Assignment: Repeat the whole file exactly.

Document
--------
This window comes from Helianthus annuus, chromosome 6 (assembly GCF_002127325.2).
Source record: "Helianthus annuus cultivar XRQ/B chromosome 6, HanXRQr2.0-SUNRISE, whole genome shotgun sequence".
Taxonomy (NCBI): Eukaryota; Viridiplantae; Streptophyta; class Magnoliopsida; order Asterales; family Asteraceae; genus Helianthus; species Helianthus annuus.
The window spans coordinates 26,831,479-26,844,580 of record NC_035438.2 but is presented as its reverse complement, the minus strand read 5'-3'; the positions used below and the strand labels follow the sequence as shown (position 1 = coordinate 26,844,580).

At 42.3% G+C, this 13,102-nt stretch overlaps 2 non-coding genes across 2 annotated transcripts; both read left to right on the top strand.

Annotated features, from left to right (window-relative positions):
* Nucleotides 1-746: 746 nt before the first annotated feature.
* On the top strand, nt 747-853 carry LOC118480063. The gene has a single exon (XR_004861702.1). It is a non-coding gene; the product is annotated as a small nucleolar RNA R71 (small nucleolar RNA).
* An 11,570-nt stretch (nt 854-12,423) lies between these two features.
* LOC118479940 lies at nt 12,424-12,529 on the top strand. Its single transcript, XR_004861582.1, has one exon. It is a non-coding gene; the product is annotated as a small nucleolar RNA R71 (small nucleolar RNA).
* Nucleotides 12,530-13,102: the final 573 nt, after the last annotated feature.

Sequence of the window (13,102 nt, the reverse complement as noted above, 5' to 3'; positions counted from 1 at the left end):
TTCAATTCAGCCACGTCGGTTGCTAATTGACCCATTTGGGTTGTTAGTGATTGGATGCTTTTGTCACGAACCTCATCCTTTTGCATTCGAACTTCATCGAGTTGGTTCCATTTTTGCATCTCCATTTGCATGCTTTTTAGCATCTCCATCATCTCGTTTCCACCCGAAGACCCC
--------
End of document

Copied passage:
This window comes from Helianthus annuus, chromosome 6 (assembly GCF_002127325.2).
Source record: "Helianthus annuus cultivar XRQ/B chromosome 6, HanXRQr2.0-SUNRISE, whole genome shotgun sequence".
Taxonomy (NCBI): Eukaryota; Viridiplantae; Streptophyta; class Magnoliopsida; order Asterales; family Asteraceae; genus Helianthus; species Helianthus annuus.
The window spans coordinates 26,831,479-26,844,580 of record NC_035438.2 but is presented as its reverse complement, the minus strand read 5'-3'; the positions used below and the strand labels follow the sequence as shown (position 1 = coordinate 26,844,580).

At 42.3% G+C, this 13,102-nt stretch overlaps 2 non-coding genes across 2 annotated transcripts; both read left to right on the top strand.

Annotated features, from left to right (window-relative positions):
* Nucleotides 1-746: 746 nt before the first annotated feature.
* On the top strand, nt 747-853 carry LOC118480063. The gene has a single exon (XR_004861702.1). It is a non-coding gene; the product is annotated as a small nucleolar RNA R71 (small nucleolar RNA).
* An 11,570-nt stretch (nt 854-12,423) lies between these two features.
* LOC118479940 lies at nt 12,424-12,529 on the top strand. Its single transcript, XR_004861582.1, has one exon. It is a non-coding gene; the product is annotated as a small nucleolar RNA R71 (small nucleolar RNA).
* Nucleotides 12,530-13,102: the final 573 nt, after the last annotated feature.

Sequence of the window (13,102 nt, the reverse complement as noted above, 5' to 3'; positions counted from 1 at the left end):
TTCAATTCAGCCACGTCGGTTGCTAATTGACCCATTTGGGTTGTTAGTGATTGGATGCTTTTGTCACGAACCTCATCCTTTTGCATTCGAACTTCATCGAGTTGGTTCCATTTTTGCATCTCCATTTGCATGCTTTTTAGCATCTCCATCATCTCGTTTCCACCCGAAGACCCC